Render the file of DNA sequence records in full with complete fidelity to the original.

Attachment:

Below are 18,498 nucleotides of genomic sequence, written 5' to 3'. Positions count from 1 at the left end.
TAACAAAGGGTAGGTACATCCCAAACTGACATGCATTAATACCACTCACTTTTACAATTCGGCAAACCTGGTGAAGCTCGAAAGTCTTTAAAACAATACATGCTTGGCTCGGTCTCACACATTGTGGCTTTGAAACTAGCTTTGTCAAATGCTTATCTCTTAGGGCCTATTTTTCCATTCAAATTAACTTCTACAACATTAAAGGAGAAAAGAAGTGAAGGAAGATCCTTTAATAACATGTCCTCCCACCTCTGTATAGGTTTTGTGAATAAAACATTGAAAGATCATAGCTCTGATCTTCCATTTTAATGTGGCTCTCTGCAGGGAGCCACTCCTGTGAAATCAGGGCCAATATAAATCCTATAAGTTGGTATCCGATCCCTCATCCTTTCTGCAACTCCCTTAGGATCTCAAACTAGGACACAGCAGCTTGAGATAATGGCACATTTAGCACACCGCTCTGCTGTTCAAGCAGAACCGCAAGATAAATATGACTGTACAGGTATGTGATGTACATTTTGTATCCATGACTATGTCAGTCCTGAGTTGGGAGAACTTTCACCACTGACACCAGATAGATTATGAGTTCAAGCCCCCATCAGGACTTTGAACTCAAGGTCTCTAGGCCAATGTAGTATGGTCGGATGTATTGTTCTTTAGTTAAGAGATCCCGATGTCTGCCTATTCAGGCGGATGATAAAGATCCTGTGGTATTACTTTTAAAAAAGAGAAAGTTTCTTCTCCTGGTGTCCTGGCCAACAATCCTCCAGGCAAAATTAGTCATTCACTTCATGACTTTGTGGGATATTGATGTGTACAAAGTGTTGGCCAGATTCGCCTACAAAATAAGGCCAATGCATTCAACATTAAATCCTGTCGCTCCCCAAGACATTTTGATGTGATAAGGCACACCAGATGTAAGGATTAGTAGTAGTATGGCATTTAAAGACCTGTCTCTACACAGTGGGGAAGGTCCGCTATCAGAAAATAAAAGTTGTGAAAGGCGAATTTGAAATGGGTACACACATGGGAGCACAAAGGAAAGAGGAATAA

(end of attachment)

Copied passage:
Below are 18,498 nucleotides of genomic sequence, written 5' to 3'. Positions count from 1 at the left end.
TAACAAAGGGTAGGTACATCCCAAACTGACATGCATTAATACCACTCACTTTTACAATTCGGCAAACCTGGTGAAGCTCGAAAGTCTTTAAAACAATACATGCTTGGCTCGGTCTCACACATTGTGGCTTTGAAACTAGCTTTGTCAAATGCTTATCTCTTAGGGCCTATTTTTCCATTCAAATTAACTTCTACAACATTAAAGGAGAAAAGAAGTGAAGGAAGATCCTTTAATAACATGTCCTCCCACCTCTGTATAGGTTTTGTGAATAAAACATTGAAAGATCATAGCTCTGATCTTCCATTTTAATGTGGCTCTCTGCAGGGAGCCACTCCTGTGAAATCAGGGCCAATATAAATCCTATAAGTTGGTATCCGATCCCTCATCCTTTCTGCAACTCCCTTAGGATCTCAAACTAGGACACAGCAGCTTGAGATAATGGCACATTTAGCACACCGCTCTGCTGTTCAAGCAGAACCGCAAGATAAATATGACTGTACAGGTATGTGATGTACATTTTGTATCCATGACTATGTCAGTCCTGAGTTGGGAGAACTTTCACCACTGACACCAGATAGATTATGAGTTCAAGCCCCCATCAGGACTTTGAACTCAAGGTCTCTAGGCCAATGTAGTATGGTCGGATGTATTGTTCTTTAGTTAAGAGATCCCGATGTCTGCCTATTCAGGCGGATGATAAAGATCCTGTGGTATTACTTTTAAAAAAGAGAAAGTTTCTTCTCCTGGTGTCCTGGCCAACAATCCTCCAGGCAAAATTAGTCATTCACTTCATGACTTTGTGGGATATTGATGTGTACAAAGTGTTGGCCAGATTCGCCTACAAAATAAGGCCAATGCATTCAACATTAAATCCTGTCGCTCCCCAAGACATTTTGATGTGATAAGGCACACCAGATGTAAGGATTAGTAGTAGTATGGCATTTAAAGACCTGTCTCTACACAGTGGGGAAGGTCCGCTATCAGAAAATAAAAGTTGTGAAAGGCGAATTTGAAATGGGTACACACATGGGAGCACAAAGGAAAGAGGAATAA